‘Privacy by design’ in the EU General Data Protection Regulation: A new privacy standard or the Emperor’s new clothes?
Author: Dusty-Lee Donnelly
Affiliations: Senior Lecturer, Faculty of Law, University of KwaZulu-Natal
Source: South African Law Journal, Volume 139 Issue 3, p. 541-576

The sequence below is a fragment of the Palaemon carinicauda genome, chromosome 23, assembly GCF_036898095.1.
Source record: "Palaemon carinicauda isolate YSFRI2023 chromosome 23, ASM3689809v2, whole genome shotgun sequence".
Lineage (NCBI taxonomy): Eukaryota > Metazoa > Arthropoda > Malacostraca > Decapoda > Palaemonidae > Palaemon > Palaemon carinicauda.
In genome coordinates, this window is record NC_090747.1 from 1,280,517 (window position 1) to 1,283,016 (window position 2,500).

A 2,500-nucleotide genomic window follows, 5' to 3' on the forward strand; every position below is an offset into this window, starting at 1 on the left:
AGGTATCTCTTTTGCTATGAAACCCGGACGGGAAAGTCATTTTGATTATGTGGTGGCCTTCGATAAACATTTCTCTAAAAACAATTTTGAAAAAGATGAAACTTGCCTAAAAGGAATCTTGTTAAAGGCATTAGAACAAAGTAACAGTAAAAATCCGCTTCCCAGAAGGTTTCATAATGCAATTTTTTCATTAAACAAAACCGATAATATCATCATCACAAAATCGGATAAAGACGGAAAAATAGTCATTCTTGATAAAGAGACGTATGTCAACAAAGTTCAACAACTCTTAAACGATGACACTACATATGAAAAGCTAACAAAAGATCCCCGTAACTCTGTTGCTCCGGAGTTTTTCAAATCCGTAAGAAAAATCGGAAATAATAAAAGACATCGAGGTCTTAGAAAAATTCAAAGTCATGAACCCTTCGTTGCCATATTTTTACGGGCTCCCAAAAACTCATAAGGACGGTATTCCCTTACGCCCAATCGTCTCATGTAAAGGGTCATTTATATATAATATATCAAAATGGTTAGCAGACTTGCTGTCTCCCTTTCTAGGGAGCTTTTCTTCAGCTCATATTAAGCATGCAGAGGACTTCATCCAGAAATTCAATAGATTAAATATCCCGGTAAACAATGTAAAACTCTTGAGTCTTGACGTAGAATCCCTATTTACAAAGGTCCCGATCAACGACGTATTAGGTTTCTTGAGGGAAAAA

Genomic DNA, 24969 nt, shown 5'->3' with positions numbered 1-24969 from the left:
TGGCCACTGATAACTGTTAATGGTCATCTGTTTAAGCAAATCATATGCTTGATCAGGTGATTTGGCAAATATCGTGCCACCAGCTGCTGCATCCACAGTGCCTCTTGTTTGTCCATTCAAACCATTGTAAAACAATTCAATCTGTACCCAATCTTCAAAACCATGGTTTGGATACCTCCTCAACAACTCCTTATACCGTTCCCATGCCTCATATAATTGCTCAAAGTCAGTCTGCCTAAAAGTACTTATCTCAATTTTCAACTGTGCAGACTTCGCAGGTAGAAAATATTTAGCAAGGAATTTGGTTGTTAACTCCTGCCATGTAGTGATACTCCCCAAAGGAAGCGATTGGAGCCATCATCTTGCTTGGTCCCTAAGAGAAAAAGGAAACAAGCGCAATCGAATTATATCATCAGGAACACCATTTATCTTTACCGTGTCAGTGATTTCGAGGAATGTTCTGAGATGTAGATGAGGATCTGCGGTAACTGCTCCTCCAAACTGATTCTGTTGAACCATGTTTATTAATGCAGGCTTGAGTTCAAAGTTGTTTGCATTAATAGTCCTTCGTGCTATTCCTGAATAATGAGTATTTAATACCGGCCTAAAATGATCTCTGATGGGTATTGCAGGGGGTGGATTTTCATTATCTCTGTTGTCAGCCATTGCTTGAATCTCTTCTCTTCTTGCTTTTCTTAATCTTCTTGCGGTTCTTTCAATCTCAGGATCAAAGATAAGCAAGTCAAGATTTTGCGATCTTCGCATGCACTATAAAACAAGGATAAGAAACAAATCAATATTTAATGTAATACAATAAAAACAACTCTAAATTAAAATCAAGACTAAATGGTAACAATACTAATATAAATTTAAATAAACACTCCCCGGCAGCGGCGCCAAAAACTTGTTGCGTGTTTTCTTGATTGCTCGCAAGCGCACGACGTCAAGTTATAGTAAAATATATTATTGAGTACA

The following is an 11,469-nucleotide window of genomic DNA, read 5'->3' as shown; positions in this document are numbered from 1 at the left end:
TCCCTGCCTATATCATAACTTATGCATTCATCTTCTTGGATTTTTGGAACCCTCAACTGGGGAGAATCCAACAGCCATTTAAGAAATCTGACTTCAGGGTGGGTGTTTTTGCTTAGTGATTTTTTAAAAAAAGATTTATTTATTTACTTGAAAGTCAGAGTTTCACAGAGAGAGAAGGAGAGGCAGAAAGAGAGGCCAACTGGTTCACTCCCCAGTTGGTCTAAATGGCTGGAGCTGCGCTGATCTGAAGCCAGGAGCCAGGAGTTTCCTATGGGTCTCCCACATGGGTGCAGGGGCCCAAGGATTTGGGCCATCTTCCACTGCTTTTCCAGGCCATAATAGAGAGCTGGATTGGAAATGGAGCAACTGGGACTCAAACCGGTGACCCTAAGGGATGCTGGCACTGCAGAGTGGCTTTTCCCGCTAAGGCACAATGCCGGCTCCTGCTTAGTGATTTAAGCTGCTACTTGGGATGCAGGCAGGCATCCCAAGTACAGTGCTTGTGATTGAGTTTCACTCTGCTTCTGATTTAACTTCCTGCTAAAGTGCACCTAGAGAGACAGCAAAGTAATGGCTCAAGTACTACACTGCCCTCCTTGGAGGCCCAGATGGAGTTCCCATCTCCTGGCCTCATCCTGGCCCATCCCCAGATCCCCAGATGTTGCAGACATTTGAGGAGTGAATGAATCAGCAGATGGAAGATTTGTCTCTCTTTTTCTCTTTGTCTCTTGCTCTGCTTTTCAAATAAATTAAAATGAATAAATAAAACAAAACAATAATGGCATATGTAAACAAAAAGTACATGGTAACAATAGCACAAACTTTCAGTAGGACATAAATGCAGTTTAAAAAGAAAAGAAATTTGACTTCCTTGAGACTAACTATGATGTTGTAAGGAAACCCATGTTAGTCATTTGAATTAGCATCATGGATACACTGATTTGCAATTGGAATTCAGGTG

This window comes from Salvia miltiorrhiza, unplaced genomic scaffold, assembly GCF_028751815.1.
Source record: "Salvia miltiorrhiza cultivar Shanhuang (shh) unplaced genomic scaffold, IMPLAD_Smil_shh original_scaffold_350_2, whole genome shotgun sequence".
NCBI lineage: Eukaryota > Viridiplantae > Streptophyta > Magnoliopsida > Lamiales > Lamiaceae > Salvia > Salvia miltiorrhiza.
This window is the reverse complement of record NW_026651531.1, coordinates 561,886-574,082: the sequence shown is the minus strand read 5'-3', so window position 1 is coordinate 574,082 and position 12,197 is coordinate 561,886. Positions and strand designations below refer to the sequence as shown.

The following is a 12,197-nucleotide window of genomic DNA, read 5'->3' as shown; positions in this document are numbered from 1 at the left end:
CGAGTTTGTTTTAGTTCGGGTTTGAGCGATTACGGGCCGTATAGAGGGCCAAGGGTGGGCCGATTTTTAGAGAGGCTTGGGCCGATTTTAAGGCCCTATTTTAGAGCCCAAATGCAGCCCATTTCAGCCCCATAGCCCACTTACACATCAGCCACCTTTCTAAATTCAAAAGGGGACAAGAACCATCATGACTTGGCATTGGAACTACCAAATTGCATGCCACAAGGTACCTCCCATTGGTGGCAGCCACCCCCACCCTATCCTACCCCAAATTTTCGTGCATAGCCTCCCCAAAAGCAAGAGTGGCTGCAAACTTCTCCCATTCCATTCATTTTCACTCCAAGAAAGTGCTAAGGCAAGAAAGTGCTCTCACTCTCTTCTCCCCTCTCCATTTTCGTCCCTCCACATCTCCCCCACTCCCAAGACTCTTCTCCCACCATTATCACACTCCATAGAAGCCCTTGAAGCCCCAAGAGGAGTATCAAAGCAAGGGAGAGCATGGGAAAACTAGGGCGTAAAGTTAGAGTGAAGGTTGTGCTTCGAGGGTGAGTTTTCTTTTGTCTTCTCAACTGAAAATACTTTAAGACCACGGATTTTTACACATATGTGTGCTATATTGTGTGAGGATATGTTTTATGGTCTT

Privacy by design (‘PbD’) is a conceptual framework that has been widely adopted as a helpful, practical framework for organisations to ‘translate’ legal data protection principles into concrete technical design and organisational policies. It can offer a harmonising framework for multiple, overlapping legal compliance obligations. Privacy is engineered directly into the design of new technologies, as a default setting, while still achieving full functionality. The article explains the seven foundational principles of the concept with detailed cross reference to the relevant conditions of lawful processing under the Protection of Personal Information Act 4 of 2013 (‘POPIA’), offering the first in-depth analysis of PbD in a South African context. PbD is now an express legal obligation in art 25 of the European Union’s General Data Protection Regulation (2016). The article sketches the background to that important development and provides an in-depth critique of the three key shortcomings of art 25. It recommends that instead of following the EU example, South Africa’s Information Regulator could promote the adoption of PbD through a guidance note and in approved codes of conduct. It concludes that a PbD approach is already (albeit only impliedly) required for compliance with the conditions of lawful processing under POPIA.